After reading The Scrapbook of Frankie Pratt, I was happy to find out that Preston is currently working on her next scrapbook novel.

Here’s an excerpt that I found on NPR about poet Edna St. Vincent Millay’s visit to Vassar while Frankie was a student there. Click on the pictures to enlarge.

  

Thoughts on The Girl Who Fell From the Sky by Heidi W. Durrow

The Girl Who Fell From the Sky

Heidi W. Durrow

256 pages

Publication Year: 2010

Publisher: Algonquin

Source: Bought it

 

It’s a funny thing to think about: moving toward extinction. And I think of how maybe I’m already extinct in a strange way – there’s no way to make another me: at least I can’t do it. But that doesn’t matter anyway because I never want to have kids.

The Girl Who Fell From The Sky is the debut novel from Heidi W. Durrow. It’s also the winner of the Bellwether Prize for Socially Engaged Fiction, which was founded by Barbara Kingsolver.

The story tells the life of Rachel, the only survivor of tragic, mysterious circumstances surrounding the death of her three siblings and their mother. Rachel is also biracial, the daughter of a white Danish mother and African-American father. After the death of her family members, Rachel is sent to live with her paternal grandmother and has to learn how to navigate in a country where she’s considered black, something she didn’t think much about before. Told from the perspective of Rachel, her mother Nella, and those who knew their family, The Girl Who Fell From the Sky is an engaging read of one girl’s struggle to live after the death of those she loved most.

This year I’m learning a lot about my reading. I’ve learned that I don’t read many books that feature:

  • the elderly as protagonists
  • mother-daughter relationships
  • bi-racial characters

Where have I been? In today’s society with so many people being of several races and cultures, I can’t believe I’ve ignored this. Luckily reading this book brought it to my attention. As a young girl, not only does Rachel has to deal with everything that has happened, she also has to learn how to deal with so much attention to both who she is physically, her long fuzzy hair that makes girls in her class want to fight her, blue eyes, and light brown skin to who she is as a person, someone who loves to read and tries to understand what being black means in America during the 1980s.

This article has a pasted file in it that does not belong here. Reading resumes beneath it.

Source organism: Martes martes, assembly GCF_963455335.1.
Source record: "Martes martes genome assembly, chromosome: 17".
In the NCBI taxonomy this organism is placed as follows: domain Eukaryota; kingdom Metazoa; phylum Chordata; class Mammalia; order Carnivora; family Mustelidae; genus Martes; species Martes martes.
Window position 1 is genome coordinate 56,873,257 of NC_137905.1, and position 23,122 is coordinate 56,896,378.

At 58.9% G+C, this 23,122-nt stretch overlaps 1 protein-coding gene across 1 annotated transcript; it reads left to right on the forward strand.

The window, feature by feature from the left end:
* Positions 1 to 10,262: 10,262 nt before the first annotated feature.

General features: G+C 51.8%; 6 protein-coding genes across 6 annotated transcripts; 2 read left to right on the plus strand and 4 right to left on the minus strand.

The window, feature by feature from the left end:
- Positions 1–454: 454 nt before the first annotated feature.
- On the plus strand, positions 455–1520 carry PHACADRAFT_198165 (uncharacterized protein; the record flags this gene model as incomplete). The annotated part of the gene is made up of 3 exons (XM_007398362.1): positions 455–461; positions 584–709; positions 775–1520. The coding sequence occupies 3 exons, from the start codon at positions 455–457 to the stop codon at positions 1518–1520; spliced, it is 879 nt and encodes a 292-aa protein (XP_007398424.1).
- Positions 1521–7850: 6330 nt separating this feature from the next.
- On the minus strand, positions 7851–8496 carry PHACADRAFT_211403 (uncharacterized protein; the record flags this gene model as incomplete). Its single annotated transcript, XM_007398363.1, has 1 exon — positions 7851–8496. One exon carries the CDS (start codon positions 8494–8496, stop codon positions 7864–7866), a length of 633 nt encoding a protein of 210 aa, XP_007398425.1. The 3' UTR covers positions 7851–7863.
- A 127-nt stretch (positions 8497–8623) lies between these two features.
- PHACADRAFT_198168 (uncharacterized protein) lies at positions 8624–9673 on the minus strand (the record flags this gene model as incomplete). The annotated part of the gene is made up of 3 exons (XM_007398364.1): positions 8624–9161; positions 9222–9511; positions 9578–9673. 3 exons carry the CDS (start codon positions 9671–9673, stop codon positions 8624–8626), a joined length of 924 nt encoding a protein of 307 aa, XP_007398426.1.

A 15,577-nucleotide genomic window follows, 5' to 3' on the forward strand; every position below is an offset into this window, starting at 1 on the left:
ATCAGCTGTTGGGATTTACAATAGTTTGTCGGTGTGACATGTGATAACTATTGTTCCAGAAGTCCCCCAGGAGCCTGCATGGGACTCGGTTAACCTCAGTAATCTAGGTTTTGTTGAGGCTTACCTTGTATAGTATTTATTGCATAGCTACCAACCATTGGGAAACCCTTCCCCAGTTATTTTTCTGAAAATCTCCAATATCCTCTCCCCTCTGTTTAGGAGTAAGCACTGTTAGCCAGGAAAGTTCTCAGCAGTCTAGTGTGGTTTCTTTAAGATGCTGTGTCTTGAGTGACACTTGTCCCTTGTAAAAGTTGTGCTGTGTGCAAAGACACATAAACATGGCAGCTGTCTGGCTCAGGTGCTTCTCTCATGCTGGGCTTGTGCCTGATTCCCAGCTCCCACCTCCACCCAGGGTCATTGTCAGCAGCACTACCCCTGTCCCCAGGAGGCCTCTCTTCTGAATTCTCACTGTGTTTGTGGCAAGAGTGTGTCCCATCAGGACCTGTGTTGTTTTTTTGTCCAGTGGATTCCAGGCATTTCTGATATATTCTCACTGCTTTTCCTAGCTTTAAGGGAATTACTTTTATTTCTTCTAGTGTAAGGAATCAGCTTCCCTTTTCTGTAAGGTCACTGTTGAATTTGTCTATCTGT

The problem is that as interesting and engaging as the book was, I didn’t connect very well to Rachel. Readers understand this character through her words and interactions with others but it wasn’t enough.

I had the same problem with Rachel’s mother, Nella. Nella is a young Danish woman living in Europe when she meets Roger, an African-American man stationed at a nearby base. They soon marry and have children before Nella leaves Roger and flees to the United States with their children. She struggles with everything before she finally makes a terrifying decision.  I wish there was more pages dedicated to this fierce woman.